NSDR’s benefits include:

  • Helps with memory retention
  • Enhances rates of neuroplasticity, which can promote learning
  • Relieves stress
  • Improves cognitive function
  • Improves sleep quality
  • Enhances focus and mental clarity
  • Potentially helps with pain management

If you want to enjoy these benefits, NSDR is a good starting point you can try out. The practice of NSDR requires you to understand the intention and the skill involved. Let’s see how you can get started with non-sleep deep rest.

How Do You Get Non-Sleep Deep Rest?

According to Dr. Huberman, there are two ways to achieve NSDR, which he refers to as NSDR protocols. NSDR protocols are the techniques that you use to experience non-sleep deep rest.

The two NSDR protocols are yoga nidra and hypnosis.

1. Yoga Nidra

Yoga nidra, or yogic sleep, is a form of guided meditation that induces hypnagogia — the state of consciousness between sleep and wakefulness. Think of it as an intense state of consciously directed relaxation.

Yoga nidra meditation has a long history dating back to ancient times. Modern science is now exploring yoga nidra as a treatment option for several diseases. The practice of yoga nidra has been shown to be effective in managing sleep problems, such as chronic insomnia

To practice yoga nidra, you’ll need to find a quiet place that is free from distractions and get comfortable. From there, you can play any of the yoga nidra tracks available on the internet to direct your awareness to different parts of your body until you get to a state where you’re half awake and half asleep.

2. Hypnosis

Hypnosis refers to a trance-like state in which you experience deep relaxation, enhanced focus, and concentration. During hypnosis, a person is fully detached from their environment and, instead, focused on their inner experiences. 

Both hypnosis and yoga nidra start with guided meditation. However, hypnosis differs from yoga nidra in that there is suppression of consciousness, and you might not remember what happened during the experience.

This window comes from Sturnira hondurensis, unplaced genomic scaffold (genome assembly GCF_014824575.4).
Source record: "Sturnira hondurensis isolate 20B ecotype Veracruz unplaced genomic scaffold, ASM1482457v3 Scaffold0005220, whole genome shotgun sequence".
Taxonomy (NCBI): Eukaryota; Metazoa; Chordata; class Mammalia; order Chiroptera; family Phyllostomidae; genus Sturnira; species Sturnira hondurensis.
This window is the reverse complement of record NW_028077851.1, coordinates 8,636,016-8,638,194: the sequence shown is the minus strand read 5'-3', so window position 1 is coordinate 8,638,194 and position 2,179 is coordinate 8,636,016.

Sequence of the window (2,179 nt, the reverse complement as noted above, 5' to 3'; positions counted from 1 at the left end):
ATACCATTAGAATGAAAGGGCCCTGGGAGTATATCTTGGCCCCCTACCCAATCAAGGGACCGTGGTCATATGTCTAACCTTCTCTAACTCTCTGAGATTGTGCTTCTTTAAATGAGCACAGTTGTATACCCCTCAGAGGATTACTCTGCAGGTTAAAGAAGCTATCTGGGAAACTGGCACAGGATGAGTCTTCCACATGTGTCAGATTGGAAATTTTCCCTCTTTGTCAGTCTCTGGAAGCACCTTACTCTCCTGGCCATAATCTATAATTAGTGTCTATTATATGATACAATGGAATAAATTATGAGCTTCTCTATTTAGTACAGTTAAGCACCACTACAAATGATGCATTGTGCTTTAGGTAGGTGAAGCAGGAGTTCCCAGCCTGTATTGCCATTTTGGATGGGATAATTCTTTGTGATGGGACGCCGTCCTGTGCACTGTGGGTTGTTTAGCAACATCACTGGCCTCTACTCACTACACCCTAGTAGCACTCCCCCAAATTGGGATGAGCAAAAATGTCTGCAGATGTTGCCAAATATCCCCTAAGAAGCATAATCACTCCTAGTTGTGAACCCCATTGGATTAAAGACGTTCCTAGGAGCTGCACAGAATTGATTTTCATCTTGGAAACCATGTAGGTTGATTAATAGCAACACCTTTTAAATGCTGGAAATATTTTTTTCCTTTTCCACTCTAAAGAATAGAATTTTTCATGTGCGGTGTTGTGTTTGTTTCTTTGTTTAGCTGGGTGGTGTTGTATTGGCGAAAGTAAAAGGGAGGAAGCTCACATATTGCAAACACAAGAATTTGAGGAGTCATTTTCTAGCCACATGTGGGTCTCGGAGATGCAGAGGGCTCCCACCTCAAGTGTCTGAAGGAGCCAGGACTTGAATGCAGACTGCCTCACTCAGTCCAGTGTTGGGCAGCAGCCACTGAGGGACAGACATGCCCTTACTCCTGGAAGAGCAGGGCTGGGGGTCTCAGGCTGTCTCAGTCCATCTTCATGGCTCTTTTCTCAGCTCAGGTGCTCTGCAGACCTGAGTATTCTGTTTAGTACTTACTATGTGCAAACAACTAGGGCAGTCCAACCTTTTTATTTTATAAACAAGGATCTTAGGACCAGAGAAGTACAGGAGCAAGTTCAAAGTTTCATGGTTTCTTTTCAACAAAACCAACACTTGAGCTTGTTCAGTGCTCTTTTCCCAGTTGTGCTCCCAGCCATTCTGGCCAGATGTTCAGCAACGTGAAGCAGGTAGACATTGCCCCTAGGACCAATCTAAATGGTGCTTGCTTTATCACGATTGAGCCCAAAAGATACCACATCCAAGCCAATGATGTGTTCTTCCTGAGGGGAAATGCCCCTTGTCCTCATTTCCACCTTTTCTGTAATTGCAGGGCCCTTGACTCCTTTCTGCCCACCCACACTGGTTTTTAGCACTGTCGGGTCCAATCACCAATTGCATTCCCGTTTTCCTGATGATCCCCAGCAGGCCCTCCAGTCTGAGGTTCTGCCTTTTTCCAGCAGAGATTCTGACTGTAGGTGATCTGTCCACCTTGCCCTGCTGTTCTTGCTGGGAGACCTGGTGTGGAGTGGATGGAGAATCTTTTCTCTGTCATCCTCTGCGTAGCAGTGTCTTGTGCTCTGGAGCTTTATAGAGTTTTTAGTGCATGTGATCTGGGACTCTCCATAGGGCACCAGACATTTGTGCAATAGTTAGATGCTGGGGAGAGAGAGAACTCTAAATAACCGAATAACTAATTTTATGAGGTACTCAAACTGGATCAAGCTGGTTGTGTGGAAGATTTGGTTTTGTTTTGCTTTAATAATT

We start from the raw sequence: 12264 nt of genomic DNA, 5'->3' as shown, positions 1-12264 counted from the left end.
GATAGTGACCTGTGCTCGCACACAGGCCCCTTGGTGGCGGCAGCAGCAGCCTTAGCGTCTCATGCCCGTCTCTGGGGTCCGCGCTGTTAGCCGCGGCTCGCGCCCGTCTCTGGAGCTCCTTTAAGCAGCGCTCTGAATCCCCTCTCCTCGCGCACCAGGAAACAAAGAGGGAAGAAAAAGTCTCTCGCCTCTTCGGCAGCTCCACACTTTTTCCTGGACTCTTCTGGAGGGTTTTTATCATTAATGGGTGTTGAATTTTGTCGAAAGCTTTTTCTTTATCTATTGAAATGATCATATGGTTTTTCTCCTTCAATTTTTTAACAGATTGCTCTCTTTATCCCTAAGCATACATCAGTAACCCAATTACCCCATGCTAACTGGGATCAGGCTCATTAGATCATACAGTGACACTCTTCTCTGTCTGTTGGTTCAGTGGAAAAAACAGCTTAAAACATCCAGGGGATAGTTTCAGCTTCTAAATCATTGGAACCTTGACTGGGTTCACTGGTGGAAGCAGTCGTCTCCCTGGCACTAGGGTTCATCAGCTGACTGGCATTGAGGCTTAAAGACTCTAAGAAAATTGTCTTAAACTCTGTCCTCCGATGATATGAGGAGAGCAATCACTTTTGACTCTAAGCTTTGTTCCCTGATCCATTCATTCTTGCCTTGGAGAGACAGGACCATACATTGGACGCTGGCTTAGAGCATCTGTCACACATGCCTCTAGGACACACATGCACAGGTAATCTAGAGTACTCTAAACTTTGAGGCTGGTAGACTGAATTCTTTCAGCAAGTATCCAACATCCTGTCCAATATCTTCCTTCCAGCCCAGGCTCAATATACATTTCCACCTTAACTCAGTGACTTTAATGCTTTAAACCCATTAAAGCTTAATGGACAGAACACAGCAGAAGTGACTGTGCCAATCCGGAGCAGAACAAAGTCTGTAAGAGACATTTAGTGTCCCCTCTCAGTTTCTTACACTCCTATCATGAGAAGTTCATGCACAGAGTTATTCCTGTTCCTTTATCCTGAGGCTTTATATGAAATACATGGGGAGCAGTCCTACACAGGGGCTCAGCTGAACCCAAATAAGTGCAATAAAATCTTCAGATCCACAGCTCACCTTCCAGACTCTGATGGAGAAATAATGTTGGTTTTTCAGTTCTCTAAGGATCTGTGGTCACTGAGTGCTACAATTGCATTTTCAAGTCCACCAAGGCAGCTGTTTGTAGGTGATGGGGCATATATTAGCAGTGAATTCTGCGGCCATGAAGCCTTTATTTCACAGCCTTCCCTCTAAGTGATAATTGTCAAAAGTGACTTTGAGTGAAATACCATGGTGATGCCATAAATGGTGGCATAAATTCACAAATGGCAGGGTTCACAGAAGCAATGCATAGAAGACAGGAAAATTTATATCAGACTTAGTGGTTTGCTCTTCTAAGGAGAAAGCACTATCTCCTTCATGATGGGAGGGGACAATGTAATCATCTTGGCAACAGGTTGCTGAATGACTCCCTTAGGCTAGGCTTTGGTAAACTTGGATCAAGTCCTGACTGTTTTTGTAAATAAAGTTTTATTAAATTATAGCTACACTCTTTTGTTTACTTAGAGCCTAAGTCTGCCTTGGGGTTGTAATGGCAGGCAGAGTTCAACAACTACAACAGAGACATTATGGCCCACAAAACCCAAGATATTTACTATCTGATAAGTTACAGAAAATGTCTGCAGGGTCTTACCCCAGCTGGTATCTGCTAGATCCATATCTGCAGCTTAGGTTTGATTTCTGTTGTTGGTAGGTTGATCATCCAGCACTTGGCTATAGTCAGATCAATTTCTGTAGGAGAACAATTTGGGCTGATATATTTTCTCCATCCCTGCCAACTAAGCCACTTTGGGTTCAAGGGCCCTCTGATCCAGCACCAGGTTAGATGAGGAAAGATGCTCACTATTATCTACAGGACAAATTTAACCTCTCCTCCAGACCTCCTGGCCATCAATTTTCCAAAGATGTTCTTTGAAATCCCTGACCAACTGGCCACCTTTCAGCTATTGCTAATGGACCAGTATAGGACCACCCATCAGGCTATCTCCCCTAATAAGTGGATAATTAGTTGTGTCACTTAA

The process of hypnosis is guided by a therapist who usually uses speech or imagery to direct the desired outcome. With the correct training, you may be able to practice self-hypnosis, which doesn’t require the guidance of a therapist.

Therapeutic hypnosis is used to manage anxiety, post-traumatic stress, pain, and certain mood disorders.

Non-Sleep Deep Rest: Enjoy the Benefits of Sleep Without Sleeping

Entrepreneur happy and relaxing with his feet up on his desk

Getting a good night’s sleep is one of the best ways to improve your health, athletic performance, mood, and productivity. However, in our busy world, it’s difficult to get the right quality and quantity of sleep. This denies your body the restorative benefits that deep rest offers.

Thankfully, deep rest can be achieved in other ways. Non-sleep deep rest is a technique that enables you to enjoy the benefits of deep sleep without having to fall asleep. NSDR can be practiced either through yoga nidra or hypnosis. With NSDR, you’ll no longer have to miss out on the amazing health benefits of deep rest.

It’s also important to keep track of your sleep to know how effective your sleep is. Despite getting sufficient hours of sleep, sometimes you don’t get to experience the deeper states of sleep that offer some unique benefits. Wearables can help you track your sleep performance, so you know when to intervene through healthy practices like NSDR.

If you’re looking to enhance your sleep quality and optimize your health, sign up with Vital today. Vital helps you integrate the data from all your wearables in one place, making it easier to understand your body and take action if necessary.